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Strange Times...


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In these times of utterly confused sexual dysphoria, I wrote the following cynical small tale some years ago.


The Strange Times of a Country Vicar

I had been in post as Vicar of St. Aethelstone’s. in a small rural village in darkest Norfolk for only two months and still finding my feet when George called me. Now George was an elderly farmer who somehow grubbed a living from his small farm, as had his father and grandfather before him.


“Well it’s like this Vicar” he wheezed, sat in my study over a pot of tea: “Since my Ethel passed on ten year ago, I’m lonely and I’ve decided to get married again!”.


“Congratulations, George!” I said, “And who, might I ask, is your intended bride?” “Oh that be Doris,” he replied “Lovely ol’ lass.”


I then moved on to the more technical matters: “ Tell me, George, does Doris live in the parish?” He looked confused.


“Live ‘ere, Vicar? Course she lives here! Born and bred too!”


“When may I meet Doris?” I asked. “Right now, Vicar, if you’ve a mind to.”


George went outside: some confusion and considerable noise followed and, eventually, he guided a large horse into my study!


“Say hello to the Vicar, Doris!” he said. She neighed and pawed my carpet, which being old and rather threadbare, didn’t improve it much.


To say I was stunned, perhaps understates the case: gobsmacked more like.


“George,” I spluttered, “Do I have this right? You wish to err, well marry your, horse?”


“That’s right, Vicar! Lovely ol’ girl!”


“But, George, you cannot marry a horse! There is no Anglican process for this!” I dread to think what the Bishop might say!”


“Well, that’s not right, Vicar! Arter all, today blokes is marrying blokes and gels is marrying gels. And me? I demand to marry Doris.”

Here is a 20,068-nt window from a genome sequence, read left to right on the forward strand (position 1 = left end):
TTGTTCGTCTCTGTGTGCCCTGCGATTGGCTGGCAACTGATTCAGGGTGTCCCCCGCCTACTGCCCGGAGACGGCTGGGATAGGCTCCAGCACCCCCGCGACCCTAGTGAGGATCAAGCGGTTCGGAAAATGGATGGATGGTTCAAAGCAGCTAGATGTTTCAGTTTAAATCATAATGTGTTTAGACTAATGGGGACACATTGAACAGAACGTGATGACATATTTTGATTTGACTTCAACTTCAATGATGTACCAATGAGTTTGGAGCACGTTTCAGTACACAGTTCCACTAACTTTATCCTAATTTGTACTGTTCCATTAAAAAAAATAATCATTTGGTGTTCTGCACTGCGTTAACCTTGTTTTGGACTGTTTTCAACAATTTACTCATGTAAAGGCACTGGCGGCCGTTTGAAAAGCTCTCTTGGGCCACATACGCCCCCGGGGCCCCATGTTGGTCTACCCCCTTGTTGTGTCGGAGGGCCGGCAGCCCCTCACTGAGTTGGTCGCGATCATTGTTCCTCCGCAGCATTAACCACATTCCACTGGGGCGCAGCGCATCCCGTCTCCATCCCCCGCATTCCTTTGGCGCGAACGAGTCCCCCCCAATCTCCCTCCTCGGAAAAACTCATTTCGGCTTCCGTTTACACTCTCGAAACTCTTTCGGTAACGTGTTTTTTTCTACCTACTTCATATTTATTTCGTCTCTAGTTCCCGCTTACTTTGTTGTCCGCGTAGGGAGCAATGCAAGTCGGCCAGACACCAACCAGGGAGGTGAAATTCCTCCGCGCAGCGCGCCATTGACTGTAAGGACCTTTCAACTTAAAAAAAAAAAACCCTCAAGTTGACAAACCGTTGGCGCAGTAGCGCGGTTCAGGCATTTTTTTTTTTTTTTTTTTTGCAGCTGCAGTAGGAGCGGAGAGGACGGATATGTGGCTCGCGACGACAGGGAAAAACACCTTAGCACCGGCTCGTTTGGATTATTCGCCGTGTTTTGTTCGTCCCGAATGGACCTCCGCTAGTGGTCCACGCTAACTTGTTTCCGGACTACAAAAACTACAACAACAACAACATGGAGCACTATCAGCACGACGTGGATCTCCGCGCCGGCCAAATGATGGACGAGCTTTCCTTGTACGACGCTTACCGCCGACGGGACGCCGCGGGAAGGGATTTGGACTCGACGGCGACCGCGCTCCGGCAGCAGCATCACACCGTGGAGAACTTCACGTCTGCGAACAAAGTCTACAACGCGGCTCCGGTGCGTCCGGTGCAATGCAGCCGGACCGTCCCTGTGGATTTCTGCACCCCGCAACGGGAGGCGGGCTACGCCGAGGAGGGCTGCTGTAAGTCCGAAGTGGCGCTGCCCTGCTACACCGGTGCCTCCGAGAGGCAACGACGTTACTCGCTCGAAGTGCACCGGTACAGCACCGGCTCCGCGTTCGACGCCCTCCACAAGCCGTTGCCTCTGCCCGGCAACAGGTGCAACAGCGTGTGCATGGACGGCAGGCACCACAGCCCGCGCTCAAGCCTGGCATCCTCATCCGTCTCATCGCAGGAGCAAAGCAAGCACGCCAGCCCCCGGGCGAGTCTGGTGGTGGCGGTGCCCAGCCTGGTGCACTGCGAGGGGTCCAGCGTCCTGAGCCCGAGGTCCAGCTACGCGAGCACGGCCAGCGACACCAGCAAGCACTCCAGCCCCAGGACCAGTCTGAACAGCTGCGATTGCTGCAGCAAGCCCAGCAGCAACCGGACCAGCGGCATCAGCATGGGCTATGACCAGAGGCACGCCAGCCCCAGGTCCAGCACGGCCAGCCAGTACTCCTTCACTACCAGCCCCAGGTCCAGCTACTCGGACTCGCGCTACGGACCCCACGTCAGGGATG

“Sorry, George; can’t be done.” “Why?”

“Well, there is no part of the Christian creed which allows this; after all, we are governed in these matters by church laws.”


“Where does it say I can’t, then, Vicar?”


Now, this question was a stunner; simply because I could recall no actual prohibition about a man marrying his horse. I racked my brains; trust me to pick up a raving lunatic within two months of taking over the Parish! Then, I had an inspiration!


“Tell me, George; how old is Doris?”


“She be ten year, Vicar.”


I perceived a ray of light and a way out of this thorny dilemma!


“Well, I am really sorry, George however you cannot marry Doris as she is underage: she must be at least sixteen years old and until eighteen, must also have her parents’ permission. Are her mother and father still alive?”


“Oh dear no, Vicar! ‘er Dad, me ol’ stallion went to the knackers in Bury years back: and her Mum Dotty well the ol’ girl went the same way; pet food I suppose.”


“So there we are than: you could not marry Doris until she is eighteen at the earliest!”


“Oh well, said George, “ with a large sigh “Suppose I’ll have to wait about a bit!”


“May I make a suggestion, George?”


"You certainly can, Vicar.”


“Just live, shall we say in Sin: I won’t tell anyone!”


“What a lovely helpful bloke you are Vicar; that’s what I’ll do then.”


I heaved a sigh of relief: another satisfied parishioner went on his way: after I, an Anglican Vicar suggested he live in Sin: hardly my correct role, I suppose.


However, if you will forgive me here, it was clearly a matter of, well, horses for courses!
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